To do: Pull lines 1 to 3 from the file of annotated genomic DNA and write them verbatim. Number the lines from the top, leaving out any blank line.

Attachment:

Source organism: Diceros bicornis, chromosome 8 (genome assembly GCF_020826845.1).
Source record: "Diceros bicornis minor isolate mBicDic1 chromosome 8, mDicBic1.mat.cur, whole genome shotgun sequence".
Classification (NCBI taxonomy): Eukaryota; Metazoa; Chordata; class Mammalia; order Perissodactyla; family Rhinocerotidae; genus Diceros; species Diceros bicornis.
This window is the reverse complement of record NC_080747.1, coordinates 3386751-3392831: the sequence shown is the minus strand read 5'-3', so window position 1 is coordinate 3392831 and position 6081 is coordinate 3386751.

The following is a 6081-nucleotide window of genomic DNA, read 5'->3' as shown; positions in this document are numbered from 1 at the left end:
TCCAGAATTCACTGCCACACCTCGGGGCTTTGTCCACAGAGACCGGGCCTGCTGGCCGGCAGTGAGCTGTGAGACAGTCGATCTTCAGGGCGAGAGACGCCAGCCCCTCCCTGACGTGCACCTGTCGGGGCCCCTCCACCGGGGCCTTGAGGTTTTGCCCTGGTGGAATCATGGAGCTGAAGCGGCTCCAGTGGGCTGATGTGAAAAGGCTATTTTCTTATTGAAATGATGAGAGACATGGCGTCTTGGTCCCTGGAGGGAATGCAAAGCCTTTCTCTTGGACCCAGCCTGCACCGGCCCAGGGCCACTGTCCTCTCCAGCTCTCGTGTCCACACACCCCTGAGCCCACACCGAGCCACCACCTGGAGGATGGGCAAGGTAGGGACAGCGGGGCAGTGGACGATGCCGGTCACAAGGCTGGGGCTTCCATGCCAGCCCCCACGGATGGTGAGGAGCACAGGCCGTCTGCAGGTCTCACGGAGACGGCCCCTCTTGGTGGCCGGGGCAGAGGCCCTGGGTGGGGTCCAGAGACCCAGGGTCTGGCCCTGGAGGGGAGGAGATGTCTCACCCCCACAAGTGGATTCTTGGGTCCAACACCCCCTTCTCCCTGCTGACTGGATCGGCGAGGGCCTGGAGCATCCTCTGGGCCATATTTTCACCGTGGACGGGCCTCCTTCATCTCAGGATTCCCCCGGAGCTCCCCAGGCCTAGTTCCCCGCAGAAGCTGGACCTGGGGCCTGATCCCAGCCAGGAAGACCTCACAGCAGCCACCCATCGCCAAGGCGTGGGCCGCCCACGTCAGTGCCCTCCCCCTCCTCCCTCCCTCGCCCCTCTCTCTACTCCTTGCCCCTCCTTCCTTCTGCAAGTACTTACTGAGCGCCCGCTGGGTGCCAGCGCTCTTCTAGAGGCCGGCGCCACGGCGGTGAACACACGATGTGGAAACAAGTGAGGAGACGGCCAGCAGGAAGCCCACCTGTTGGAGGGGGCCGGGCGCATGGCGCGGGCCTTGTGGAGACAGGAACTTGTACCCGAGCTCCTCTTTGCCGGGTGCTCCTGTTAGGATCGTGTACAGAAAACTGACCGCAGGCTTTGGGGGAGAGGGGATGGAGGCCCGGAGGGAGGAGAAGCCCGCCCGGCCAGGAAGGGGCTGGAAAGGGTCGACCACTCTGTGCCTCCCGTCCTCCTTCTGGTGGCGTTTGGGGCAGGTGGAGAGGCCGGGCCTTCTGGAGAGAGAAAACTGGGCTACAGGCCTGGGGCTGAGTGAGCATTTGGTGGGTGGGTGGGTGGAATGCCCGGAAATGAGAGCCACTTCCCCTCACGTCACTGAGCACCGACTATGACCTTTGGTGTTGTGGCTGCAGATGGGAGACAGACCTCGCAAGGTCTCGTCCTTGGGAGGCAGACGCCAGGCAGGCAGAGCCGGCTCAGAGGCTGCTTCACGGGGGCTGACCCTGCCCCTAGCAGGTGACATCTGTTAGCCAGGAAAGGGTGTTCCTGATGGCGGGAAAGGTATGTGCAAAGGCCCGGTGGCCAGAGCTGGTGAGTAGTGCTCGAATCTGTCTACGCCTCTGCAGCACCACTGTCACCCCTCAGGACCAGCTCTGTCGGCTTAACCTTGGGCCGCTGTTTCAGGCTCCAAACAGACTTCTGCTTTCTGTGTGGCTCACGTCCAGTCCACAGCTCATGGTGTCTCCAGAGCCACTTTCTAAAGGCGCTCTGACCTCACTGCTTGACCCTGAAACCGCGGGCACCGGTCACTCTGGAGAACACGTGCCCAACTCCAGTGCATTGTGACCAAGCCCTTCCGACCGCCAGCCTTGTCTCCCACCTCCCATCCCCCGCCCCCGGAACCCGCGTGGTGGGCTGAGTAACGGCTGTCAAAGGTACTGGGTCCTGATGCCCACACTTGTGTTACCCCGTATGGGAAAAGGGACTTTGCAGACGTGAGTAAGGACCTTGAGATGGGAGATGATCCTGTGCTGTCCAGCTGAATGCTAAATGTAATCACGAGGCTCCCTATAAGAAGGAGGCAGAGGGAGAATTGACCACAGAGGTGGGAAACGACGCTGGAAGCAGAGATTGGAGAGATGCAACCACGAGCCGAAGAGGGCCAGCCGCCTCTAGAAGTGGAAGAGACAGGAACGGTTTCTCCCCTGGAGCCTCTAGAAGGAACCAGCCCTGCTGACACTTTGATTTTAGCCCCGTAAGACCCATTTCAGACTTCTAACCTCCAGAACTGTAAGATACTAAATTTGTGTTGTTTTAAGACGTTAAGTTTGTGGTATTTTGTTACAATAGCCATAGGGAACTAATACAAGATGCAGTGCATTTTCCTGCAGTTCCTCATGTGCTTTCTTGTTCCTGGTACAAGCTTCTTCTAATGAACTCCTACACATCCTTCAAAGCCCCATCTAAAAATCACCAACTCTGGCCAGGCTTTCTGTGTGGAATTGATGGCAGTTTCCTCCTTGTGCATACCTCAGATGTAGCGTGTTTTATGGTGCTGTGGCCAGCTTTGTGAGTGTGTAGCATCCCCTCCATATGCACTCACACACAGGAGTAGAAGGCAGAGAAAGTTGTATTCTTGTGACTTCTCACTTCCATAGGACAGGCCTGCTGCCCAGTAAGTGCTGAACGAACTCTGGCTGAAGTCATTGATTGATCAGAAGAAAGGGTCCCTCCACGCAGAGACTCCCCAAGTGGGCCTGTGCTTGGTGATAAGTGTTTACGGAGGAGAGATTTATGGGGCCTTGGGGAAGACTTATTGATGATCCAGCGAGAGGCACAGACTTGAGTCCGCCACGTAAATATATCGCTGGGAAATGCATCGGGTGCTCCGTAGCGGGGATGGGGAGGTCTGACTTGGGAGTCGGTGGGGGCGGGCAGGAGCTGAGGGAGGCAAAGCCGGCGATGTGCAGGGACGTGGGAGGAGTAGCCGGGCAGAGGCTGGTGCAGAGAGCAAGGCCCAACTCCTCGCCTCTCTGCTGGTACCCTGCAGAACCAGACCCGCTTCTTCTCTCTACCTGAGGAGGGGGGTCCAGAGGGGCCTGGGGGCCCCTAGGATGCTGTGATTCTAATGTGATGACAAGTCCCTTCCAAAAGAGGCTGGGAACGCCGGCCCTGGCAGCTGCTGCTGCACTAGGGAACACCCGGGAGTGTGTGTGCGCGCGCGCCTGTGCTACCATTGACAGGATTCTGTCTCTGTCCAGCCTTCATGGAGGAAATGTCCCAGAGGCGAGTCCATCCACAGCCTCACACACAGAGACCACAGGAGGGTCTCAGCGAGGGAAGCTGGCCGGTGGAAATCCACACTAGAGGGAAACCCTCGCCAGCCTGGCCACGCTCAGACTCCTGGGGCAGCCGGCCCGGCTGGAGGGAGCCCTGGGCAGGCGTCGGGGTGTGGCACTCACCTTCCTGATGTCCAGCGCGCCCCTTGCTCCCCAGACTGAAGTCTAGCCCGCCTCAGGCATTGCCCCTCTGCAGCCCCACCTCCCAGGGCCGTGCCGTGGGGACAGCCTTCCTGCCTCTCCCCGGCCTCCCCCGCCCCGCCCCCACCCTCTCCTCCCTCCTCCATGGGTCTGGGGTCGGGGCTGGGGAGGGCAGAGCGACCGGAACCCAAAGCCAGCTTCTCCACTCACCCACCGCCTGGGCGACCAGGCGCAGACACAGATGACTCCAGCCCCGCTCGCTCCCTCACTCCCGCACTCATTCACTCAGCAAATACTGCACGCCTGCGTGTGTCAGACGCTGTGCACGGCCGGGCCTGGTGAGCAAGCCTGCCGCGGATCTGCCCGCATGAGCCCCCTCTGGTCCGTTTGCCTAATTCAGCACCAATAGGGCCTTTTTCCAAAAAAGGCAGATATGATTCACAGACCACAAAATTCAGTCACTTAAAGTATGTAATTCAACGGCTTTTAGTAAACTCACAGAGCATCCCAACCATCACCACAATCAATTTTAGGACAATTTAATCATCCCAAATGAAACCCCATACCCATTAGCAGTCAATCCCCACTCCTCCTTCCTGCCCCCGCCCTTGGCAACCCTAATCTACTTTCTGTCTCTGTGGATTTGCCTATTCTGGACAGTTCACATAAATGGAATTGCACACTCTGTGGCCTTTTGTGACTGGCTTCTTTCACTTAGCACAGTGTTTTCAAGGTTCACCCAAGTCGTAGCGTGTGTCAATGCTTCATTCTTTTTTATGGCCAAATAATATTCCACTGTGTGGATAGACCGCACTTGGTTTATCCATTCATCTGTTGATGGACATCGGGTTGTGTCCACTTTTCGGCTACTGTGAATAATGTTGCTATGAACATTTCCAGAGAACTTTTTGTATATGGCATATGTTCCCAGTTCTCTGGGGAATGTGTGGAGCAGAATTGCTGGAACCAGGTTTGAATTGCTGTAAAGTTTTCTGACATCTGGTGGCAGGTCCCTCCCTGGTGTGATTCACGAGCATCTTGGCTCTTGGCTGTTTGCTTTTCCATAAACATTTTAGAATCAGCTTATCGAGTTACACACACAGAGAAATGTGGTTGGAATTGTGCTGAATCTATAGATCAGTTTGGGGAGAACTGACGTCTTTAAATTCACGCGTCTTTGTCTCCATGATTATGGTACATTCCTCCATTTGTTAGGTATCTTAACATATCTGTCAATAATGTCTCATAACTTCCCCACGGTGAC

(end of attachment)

Source organism: Diceros bicornis, chromosome 8 (genome assembly GCF_020826845.1).
Source record: "Diceros bicornis minor isolate mBicDic1 chromosome 8, mDicBic1.mat.cur, whole genome shotgun sequence".
Classification (NCBI taxonomy): Eukaryota; Metazoa; Chordata; class Mammalia; order Perissodactyla; family Rhinocerotidae; genus Diceros; species Diceros bicornis.